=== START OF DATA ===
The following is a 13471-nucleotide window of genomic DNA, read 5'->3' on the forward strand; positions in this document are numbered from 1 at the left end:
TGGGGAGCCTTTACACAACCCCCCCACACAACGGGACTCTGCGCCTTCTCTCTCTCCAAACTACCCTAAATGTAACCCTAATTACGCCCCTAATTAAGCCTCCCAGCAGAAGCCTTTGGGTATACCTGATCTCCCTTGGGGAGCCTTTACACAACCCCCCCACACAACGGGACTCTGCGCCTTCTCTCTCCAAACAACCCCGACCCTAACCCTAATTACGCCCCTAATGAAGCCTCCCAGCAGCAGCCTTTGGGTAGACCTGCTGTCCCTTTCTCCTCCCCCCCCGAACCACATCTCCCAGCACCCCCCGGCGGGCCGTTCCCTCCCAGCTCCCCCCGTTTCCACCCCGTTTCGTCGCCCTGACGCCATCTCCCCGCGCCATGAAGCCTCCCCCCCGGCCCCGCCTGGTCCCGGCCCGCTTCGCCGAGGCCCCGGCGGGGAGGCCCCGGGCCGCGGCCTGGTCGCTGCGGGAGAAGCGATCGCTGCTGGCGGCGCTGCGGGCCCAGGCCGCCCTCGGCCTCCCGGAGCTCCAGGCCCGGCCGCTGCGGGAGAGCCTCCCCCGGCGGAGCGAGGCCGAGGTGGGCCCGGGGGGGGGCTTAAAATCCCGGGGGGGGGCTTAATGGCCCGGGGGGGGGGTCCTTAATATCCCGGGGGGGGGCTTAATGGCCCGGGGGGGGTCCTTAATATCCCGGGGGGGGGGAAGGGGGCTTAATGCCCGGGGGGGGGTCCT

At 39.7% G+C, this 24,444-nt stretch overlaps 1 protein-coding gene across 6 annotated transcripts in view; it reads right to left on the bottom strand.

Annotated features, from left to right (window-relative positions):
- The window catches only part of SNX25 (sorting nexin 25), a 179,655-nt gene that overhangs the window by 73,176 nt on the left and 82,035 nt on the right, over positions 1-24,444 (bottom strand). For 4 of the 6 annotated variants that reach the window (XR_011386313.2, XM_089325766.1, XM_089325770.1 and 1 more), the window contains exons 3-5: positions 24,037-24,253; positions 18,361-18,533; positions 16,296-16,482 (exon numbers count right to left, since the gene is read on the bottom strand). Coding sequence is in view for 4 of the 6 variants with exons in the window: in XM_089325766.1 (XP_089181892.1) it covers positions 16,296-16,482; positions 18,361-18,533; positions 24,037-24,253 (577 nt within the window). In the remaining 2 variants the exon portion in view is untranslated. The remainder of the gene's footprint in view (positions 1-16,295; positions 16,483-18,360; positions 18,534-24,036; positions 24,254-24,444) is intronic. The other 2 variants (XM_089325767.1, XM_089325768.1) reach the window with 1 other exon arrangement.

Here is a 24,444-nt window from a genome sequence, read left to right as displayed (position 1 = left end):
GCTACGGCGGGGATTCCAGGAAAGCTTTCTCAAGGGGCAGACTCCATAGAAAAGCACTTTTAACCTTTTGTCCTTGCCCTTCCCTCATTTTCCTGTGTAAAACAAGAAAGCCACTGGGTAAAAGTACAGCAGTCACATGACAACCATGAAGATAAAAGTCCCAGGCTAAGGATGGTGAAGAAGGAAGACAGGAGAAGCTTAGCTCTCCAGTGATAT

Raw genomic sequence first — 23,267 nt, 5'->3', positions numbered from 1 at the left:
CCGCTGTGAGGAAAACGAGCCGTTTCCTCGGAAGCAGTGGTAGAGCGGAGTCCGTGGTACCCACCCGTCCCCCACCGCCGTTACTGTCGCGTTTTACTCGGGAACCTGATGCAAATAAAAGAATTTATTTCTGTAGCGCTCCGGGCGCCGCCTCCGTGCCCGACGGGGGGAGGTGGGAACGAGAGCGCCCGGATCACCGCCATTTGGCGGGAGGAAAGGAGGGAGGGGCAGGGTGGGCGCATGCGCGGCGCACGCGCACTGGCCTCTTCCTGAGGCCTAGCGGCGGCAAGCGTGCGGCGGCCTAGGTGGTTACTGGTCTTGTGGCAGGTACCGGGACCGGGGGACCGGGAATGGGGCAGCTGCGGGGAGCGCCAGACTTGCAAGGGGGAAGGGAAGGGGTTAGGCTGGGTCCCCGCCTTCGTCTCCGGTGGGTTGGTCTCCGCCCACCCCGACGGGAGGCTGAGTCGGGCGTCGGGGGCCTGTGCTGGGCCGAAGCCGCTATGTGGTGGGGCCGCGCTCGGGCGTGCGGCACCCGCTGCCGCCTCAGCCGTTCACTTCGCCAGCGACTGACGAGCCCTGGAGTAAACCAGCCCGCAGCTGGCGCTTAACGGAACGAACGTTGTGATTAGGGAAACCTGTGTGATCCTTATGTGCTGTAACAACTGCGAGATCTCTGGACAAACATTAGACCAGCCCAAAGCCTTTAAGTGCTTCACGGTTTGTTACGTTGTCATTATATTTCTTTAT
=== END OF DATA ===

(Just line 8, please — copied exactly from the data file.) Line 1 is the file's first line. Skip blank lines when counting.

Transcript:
Raw genomic sequence first — 23,267 nt, 5'->3', positions numbered from 1 at the left: